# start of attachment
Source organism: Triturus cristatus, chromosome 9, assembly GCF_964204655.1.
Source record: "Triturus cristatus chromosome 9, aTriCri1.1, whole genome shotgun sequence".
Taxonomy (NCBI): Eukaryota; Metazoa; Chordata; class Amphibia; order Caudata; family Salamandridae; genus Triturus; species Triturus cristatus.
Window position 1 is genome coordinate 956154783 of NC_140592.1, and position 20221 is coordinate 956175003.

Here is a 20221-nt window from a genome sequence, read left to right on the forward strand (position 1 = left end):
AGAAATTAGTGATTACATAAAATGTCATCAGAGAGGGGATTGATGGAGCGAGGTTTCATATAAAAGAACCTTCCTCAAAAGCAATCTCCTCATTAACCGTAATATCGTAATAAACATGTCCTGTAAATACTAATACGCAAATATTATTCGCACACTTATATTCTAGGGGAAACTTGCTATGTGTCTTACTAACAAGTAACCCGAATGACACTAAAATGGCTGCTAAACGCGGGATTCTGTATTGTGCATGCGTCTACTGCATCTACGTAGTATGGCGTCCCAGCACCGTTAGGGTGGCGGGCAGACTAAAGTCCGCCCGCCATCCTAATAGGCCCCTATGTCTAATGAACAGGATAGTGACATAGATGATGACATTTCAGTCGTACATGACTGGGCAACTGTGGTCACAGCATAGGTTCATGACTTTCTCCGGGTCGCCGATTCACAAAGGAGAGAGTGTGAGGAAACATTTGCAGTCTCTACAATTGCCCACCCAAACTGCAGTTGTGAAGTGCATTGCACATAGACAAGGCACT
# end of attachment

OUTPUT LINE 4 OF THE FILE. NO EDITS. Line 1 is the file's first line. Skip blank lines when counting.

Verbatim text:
Window position 1 is genome coordinate 956154783 of NC_140592.1, and position 20221 is coordinate 956175003.